Master of Arts in Teaching Social Studies Education
The Master of Arts in Teaching (MAT) program in Social Studies Education pairs rigorous coursework with substantial classroom time to prepare graduates with both the theoretical knowledge and the real-world experience that they will need to forge successful teaching careers. From drawing up lesson plans to managing the classroom, the MAT program will provide you with a rigorous and thorough foundation in the fundamentals of teaching. The program pairs intensive coursework with student teaching opportunities to ready the next generation of Social Studies teachers.
- Program Duration: 10 months over three terms (Summer, Fall, Spring)
- Time Commitment: Full time
- Term of Enrollment: Summer II term (Begins in June)
- Course Requirements: 36 credits
- Application Deadline:
- Priority admission - January 15
- Application deadline - March 1
- Late applicants are encouraged to apply and will be considered based on available space in the program.
- Admissions Requirements: GRE Exam Not Required
The Master of Arts (MAT) program in Social Studies Education offers students a rigorous course of instruction in teaching Social Studies topics in grades 7-12. The MAT satisfies the requirements for earning a Pennsylvania Instructional I Certificate and provides students with a Master’s in Teaching upon graduation.
The program is geared toward students who wish to teach within the field of social studies at the secondary level. This intensive, three-term program combines rigorous coursework with substantial hands-on teaching experience to give graduates both the theoretical grounding and real-world skill they will need to embark upon their teaching careers.
Our program is focused on research-based best practices that support all children to learn and is committed to fostering practices that further social justice.
Internship: During the school year, students complete an internship in a local public school under the supervision of a mentor teacher. In the fall term, MAT students spend approximately 20 hours per week working with their mentor teacher. In the spring and summer terms, students in the MAT program are in their school sites 30 hours per week, culminating in a two-week take-over of their mentor teacher’s full responsibilities. Interns observe, analyze, and practice teaching skills in the grade levels and subjects of their mentor teacher.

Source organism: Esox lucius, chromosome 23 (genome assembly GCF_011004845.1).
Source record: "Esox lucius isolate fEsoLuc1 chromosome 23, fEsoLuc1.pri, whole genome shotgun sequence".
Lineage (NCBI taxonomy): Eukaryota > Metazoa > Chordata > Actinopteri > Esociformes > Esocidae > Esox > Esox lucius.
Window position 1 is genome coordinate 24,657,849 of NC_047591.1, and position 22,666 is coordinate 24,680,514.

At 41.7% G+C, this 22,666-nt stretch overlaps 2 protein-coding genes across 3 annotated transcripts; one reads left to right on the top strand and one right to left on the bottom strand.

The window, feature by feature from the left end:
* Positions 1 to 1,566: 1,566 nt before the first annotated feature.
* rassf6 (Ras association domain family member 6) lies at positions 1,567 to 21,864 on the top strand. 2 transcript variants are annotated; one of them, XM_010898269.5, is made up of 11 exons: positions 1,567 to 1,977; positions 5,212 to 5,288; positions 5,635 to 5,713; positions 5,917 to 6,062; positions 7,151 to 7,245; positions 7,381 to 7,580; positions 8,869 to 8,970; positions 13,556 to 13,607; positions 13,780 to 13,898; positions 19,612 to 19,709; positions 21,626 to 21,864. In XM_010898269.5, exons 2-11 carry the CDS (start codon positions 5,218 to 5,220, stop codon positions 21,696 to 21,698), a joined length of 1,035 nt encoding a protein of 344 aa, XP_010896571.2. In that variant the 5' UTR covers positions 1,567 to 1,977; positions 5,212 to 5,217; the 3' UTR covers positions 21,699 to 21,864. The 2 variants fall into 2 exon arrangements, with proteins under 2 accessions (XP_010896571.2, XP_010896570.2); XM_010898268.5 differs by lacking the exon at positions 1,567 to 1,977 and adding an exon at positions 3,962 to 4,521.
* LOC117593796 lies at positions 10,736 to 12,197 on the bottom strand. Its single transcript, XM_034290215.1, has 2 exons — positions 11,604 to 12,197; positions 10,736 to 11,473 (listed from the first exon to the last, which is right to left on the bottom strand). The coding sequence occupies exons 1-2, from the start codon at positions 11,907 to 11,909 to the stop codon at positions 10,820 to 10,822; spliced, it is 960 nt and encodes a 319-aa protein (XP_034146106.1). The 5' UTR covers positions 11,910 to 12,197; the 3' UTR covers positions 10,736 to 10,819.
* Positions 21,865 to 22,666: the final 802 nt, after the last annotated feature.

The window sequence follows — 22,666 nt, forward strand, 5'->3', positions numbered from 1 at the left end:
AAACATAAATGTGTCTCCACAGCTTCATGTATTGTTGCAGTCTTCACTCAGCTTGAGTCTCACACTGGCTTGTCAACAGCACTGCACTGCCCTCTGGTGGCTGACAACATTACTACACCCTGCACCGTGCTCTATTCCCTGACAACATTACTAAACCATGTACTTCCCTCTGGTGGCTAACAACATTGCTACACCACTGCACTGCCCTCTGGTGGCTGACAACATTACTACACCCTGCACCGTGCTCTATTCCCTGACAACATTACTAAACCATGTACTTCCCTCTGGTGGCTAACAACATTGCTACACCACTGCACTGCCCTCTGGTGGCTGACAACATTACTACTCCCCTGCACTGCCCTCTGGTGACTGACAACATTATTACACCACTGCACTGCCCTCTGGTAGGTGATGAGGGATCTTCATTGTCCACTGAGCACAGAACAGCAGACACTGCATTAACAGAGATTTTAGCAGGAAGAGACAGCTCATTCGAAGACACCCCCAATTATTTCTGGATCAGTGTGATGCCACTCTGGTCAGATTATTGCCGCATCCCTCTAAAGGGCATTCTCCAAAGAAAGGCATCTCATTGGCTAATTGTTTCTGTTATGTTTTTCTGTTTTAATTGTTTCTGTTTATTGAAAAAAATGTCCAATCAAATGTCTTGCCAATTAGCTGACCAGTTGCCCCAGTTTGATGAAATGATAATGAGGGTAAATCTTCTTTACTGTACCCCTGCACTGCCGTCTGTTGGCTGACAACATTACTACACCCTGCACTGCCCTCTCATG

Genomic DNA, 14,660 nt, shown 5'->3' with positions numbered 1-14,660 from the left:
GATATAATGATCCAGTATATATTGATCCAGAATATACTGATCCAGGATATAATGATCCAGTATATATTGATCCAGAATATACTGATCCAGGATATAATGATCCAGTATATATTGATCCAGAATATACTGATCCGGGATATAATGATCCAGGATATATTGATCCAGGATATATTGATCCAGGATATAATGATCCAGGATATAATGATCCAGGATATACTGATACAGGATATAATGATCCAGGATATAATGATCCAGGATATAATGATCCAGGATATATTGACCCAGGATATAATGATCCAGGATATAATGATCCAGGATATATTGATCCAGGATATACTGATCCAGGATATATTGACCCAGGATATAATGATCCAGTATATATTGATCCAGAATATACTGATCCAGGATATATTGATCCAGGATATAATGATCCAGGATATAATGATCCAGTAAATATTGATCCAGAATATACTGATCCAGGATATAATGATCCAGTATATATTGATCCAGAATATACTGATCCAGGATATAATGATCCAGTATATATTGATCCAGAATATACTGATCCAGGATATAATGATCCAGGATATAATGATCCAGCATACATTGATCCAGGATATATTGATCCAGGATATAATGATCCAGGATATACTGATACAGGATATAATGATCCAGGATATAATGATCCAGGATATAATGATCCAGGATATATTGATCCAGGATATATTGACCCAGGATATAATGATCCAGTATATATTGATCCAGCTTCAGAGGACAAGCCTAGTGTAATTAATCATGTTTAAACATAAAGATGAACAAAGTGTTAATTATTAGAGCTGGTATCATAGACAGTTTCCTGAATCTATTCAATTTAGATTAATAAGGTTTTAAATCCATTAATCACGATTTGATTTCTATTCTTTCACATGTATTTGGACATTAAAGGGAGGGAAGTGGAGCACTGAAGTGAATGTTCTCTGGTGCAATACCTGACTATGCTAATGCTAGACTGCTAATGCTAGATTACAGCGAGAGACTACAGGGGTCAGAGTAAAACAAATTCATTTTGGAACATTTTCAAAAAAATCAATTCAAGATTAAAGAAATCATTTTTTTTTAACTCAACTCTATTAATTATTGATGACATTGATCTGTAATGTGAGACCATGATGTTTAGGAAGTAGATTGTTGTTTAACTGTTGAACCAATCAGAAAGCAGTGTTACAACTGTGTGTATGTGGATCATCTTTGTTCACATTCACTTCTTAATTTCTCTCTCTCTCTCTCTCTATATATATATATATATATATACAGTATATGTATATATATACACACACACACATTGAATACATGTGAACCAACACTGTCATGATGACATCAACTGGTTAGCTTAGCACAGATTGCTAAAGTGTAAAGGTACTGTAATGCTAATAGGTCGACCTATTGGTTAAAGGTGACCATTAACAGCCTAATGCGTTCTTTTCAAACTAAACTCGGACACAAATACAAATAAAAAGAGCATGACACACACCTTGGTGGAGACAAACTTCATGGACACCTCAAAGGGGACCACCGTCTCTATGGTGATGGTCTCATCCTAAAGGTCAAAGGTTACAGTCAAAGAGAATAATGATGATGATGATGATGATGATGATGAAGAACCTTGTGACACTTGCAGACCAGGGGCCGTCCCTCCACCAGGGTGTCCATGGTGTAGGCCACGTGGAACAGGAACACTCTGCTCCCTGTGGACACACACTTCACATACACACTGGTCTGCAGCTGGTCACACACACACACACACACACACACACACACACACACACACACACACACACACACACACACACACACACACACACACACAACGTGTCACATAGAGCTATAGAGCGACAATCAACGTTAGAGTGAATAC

The MAT in Social Studies Education satisfies the requirements for a Pennsylvania Instructional I Certificate, pending:
- earning a passing score on the national PRAXIS II Exam;
- completing the PA Statewide Evaluation Form for Student Professional Knowledge and Practice (PDE 430); and
- demonstrating satisfactory performance in courses and the student internship
Teaching Interns must pass the Content Knowledge test (PRAXIS II) either the summer before the program or during the first semester of their program in order to obtain their Intern Certificate.
For more information, visit the Pennsylvania Department of Education certification website.
The MAT in Social Studies Education requires students to have completed coursework in the following areas.
Area 1: Content Prerequisites (15–18 credits)
This area requires a minimum of 5 three-credit courses. Courses must directly address content in the following topic areas. A single course may satisfy more than one of these required foci. If regional, period, and/or topic specific courses are used to meet these prerequisites, up to 3 additional credits will be required in order to meet content expectations.
- U.S. History;
- Western European History;
- World History (non-Western);
- Ancient History;
- Geography; and
- World Cultures
Area 2: Civics (3 credits)
The course must focus on general themes of political science, particularly those related to democracy, civic engagement, American political systems, or related topics.
Area 3: Economics (3 credits)
A course in basic or advanced Economics is required
Area 4: Sociology and Social Foundations (3 credits)
This prerequisite may be satisfied by a course in either the humanities, social sciences, or education that examines how socially constructed categories create advantages and disadvantages in social or educational institutions.
Examples include courses that explore the history, nature, or implications of:
- classism and capitalism;
- heterosexism, homophobia, genderism, and sexism;
- racism, xenophobia, and ethnocentrism;
- religious oppression;
- ableism; and/or
- other, interrelated forms of subordination
All students must also complete Foundations of Special Education (3 credits) and Adolescent Development (3 credits). (The requirement for Adolescent Development can be waived for those starting in summer 2023.)
In addition, applicants to the program are expected to provide documentation of 30 hours of experience working with K–12 children. These hours can be fulfilled by obtaining experiences with children through:
- summer camp;
- Sunday school;
- Hebrew school;
- tutoring; or
- other volunteer or paid work with children
Applicants may wish to try the interactive online transcript review feature to track their progress online. Graduate enrollment managers are available to work with you to streamline the admissions process and make sure you have all the courses you need.
The majority of our graduates go on to become Social Studies teachers in secondary settings. Many also teach classes in civics, economics, or global studies in their schools.
Some of our graduates ultimately decide to return to school and obtain their doctorate degree, focused in various areas of educational practice and research.